Hazleton Standard Speaker | January 28, 2011
For all the debate and controversy following the recent deadly rampage in Tucson, Ariz. a few weeks ago, there is no doubt that alleged killer and would-be assassin Jared Loughner should not have been able to acquire the semi-automatic Glock 19 and high-capacity magazine used in the shooting spree.
Under federal law, a database known as the National Instant Criminal Background Check System is supposed to include the names of mentally ill people, violent and drug criminals, perpetrators of domestic violence and others who are prohibited from owning handguns. Gun dealers are supposed to check a buyer's ID against that database.
But the Tucson case is at least the second in which records missing from the database contributed to mass murder and mayhem.
In 2007 Choo Seung-Hui's name should have been in the federal database but was not when he obtained two weapons from a gun dealer. He used the guns to kill 33 people on the campus of Virginia Tech University.
Jared Loughner's name also should have been in the database, especially after Congress passed the NICS Improvement Act in 2008, in response to the Virginia Tech murders. But Loughner's name was not in the system.
The 2008 law did produce an increase in the number of mentally ill people included in the system, from fewer to 300,000 in 2007 to more than 1.1 million now.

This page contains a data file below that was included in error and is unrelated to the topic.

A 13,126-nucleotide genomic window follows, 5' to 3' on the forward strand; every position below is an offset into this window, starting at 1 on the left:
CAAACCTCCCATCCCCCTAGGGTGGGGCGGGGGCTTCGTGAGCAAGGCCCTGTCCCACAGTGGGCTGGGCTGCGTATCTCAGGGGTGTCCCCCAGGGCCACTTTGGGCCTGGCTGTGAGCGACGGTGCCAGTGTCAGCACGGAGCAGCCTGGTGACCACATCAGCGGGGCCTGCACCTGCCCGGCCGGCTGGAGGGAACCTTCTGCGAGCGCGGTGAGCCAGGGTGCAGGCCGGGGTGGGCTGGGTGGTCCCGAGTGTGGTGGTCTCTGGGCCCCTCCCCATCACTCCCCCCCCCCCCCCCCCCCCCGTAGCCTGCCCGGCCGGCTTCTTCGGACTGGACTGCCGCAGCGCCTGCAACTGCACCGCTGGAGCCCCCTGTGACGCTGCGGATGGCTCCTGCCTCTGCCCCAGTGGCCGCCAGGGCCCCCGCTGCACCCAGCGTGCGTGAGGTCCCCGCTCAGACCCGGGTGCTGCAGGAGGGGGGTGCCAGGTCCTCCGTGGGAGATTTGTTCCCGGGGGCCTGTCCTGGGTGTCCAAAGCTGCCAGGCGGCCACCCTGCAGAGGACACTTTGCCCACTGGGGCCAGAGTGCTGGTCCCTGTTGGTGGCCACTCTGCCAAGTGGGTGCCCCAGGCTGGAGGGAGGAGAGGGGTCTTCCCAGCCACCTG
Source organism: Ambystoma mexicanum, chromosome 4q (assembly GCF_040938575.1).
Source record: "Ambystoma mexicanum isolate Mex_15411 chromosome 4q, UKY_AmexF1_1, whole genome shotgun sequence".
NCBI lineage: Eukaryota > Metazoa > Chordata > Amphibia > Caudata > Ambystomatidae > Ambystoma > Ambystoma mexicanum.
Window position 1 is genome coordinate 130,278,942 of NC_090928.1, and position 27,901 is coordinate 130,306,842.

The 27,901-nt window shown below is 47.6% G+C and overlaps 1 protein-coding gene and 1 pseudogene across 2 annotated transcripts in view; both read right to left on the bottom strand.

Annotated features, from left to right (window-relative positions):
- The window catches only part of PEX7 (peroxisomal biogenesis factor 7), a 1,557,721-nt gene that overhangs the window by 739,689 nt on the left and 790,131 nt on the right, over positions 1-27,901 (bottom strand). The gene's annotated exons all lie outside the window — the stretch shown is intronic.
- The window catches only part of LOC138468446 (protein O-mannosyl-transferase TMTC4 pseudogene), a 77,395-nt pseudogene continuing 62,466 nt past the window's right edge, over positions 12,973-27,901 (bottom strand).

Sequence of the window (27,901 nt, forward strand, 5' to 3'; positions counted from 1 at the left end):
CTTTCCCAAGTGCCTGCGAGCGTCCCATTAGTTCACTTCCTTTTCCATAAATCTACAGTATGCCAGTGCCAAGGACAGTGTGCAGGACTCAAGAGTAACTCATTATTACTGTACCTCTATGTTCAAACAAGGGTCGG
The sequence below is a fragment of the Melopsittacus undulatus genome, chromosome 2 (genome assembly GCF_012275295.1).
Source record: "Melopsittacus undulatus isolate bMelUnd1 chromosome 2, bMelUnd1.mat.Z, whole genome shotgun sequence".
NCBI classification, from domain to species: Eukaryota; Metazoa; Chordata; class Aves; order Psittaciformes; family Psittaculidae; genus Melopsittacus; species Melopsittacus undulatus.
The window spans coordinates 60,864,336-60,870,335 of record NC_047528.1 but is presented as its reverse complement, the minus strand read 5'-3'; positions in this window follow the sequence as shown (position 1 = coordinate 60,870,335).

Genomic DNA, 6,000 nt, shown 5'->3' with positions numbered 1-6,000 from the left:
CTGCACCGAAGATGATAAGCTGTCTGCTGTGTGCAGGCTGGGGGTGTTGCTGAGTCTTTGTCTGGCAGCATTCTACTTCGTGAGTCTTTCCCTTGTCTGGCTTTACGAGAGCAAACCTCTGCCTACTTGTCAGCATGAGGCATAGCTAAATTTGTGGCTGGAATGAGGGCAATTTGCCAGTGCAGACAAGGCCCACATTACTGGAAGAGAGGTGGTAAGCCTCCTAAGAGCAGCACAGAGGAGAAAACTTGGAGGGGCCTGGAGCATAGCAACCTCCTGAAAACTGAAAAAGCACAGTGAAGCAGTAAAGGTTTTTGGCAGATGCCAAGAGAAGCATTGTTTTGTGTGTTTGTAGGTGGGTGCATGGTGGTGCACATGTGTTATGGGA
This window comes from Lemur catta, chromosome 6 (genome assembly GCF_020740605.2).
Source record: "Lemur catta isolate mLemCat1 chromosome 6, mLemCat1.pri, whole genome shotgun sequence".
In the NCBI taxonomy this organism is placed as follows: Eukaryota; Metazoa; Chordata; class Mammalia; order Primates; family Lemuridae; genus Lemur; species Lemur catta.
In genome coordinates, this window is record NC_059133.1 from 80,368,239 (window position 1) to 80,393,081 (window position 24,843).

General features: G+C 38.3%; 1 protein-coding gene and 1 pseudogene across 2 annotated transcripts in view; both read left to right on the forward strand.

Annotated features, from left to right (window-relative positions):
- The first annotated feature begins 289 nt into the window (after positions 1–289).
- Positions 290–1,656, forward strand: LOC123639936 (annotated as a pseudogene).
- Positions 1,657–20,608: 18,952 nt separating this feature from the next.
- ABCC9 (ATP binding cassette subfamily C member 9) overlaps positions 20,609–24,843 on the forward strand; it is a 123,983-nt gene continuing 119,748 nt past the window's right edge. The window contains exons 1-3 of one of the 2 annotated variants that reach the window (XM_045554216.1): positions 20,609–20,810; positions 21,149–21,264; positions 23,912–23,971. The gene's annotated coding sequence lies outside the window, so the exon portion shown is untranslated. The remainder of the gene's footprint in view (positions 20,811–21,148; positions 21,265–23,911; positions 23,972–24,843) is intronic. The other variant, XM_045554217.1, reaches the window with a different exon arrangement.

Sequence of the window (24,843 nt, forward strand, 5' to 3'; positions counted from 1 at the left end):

But compliance has been spotty. Pennsylvania, regrettably, is one of 13 states that has failed to comply with the 2008 law. That means that as many as 400,000 Pennsylvanians suffering from mental illness would be precluded from buying weapons in Pennsylvania, but not in other states, because the state government has failed to share its information with the national database.
That should be corrected.
Meanwhile members of Congress, if they are serious about responding meaningfully to the attempted assassination of a colleague, should make sure that the NCIS system is fully funded. And, they should mandate background checks for all gun sales, ending the exemption for gun shows, for example.